When I was a teenager, I heard the phrase “praise sweetens labor.” I often think of this when I am working on a new project with children and teens. When a task seems daunting, words of encouragement can help to spur new energy for the chore.
Just a week ago I was with my nephew who had to put together a model of The White House. He has a great mind for figuring and tinkering. He was able to look at the package of parts, examine the diagram and picture and put together the basic framework. Then came the detailed smaller parts; his pace slowed and he put his head in his hands in frustration. I looked at him and said just a few words of reassurance, allowed him to take a break he came back with enthusiasm and practically finished the entire project in one setting.
Often when we are doing team building games in our Rites of Passage program, we reach points of “storming” where the group is falling apart, they are convinced that they can’t accomplish the task, they start to argue and want to give up. The leader gives them a chance to stop, examine their strategy, offers praise for what they have done thus far, no matter how little, then offers a chance to re-think the process. When this happens, 95% of the time there is success.
I know there are other schools of thought on this issue— teens have to be toughened for the rough road in life, don’t be too soft or they won’t take you seriously, kids need discipline! These approaches have validity and when used in combination with praise makes a difference in how an adolescent learns to view the world. I know teens who don’t trust themselves to accomplish goals, have no faith in others to help them and feel just generally that the world is a pretty crappy place. In my view, a lot of this stems from a lack of encouragement. It doesn’t have to be big events, big ideas, but the small things that are celebrated along the way.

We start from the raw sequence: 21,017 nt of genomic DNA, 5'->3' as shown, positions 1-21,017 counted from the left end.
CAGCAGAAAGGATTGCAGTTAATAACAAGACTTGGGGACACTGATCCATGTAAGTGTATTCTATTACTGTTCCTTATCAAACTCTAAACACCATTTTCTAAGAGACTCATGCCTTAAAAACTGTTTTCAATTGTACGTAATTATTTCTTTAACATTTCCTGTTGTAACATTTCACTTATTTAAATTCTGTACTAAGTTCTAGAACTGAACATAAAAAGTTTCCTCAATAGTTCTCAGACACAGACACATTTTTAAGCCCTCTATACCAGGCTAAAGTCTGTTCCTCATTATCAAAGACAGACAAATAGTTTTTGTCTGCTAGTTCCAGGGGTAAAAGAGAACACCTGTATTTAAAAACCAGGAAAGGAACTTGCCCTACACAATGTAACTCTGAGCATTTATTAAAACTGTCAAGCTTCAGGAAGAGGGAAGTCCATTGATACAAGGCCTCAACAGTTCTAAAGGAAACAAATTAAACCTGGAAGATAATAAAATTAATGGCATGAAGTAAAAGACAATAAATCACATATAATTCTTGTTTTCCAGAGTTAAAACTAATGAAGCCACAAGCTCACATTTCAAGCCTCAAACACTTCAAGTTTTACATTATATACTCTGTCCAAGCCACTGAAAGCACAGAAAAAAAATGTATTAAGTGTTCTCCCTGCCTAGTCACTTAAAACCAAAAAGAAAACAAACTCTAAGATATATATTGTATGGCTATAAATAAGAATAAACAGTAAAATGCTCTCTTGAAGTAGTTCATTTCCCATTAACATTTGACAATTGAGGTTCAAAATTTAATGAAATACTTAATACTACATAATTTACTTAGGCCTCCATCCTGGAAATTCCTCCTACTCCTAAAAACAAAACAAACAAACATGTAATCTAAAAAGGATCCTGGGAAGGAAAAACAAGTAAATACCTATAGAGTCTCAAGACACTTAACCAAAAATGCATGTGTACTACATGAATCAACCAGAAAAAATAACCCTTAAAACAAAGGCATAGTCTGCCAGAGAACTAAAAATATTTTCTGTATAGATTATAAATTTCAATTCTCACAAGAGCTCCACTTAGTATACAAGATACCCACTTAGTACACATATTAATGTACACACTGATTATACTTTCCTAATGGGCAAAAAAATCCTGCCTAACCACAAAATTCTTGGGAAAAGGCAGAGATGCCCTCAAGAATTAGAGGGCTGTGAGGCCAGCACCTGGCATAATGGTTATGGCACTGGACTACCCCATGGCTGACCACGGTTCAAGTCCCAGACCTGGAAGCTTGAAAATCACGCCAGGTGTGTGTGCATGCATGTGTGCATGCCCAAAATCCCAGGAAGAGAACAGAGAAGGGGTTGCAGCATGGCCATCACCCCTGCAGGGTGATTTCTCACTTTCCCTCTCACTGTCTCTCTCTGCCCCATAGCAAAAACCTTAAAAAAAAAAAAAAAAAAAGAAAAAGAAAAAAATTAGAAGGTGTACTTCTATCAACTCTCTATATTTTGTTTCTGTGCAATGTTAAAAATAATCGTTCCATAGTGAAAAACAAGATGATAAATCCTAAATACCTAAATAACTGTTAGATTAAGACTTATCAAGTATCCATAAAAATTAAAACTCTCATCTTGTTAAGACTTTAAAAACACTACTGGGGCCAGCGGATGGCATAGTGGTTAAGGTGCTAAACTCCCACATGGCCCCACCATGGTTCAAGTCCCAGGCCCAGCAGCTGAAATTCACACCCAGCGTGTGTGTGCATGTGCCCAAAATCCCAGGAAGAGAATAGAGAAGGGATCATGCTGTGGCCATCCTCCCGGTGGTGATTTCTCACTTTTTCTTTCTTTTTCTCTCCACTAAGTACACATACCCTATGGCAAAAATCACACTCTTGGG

Recently I was with a dear friend who has twin toddler girls who were in the stage of being potty trained. When one used the potty she clapped hands and praised her; the little one did a happy jig and they celebrated. I also remembered times when parents of small children hung their drawings on the wall, gave a hug for something done. And just yesterday I saw the Ben Carson story and was touched by a mother who spoke words of hope, confidence to her sons, she expressed trust in what her children could accomplish even in the midst of dire circumstances and he became a renowned pediatric neurosurgeon.
I know teens can sometimes be surly, belligerent, coarse and self-centered and there may be many developmental explanations for their moodiness and disobedience; however, we need to find ways to celebrate the small things along the way. This is true not only for parents but also for the entire community of adults. We need to find ways to speak a positive word to a young person we don’t even know..
I believe that there is genius in every one of some sort or another, especially teens. They need affirmation of their effort to help them attempt the next step. This is true for their work at home, school and in the broader community.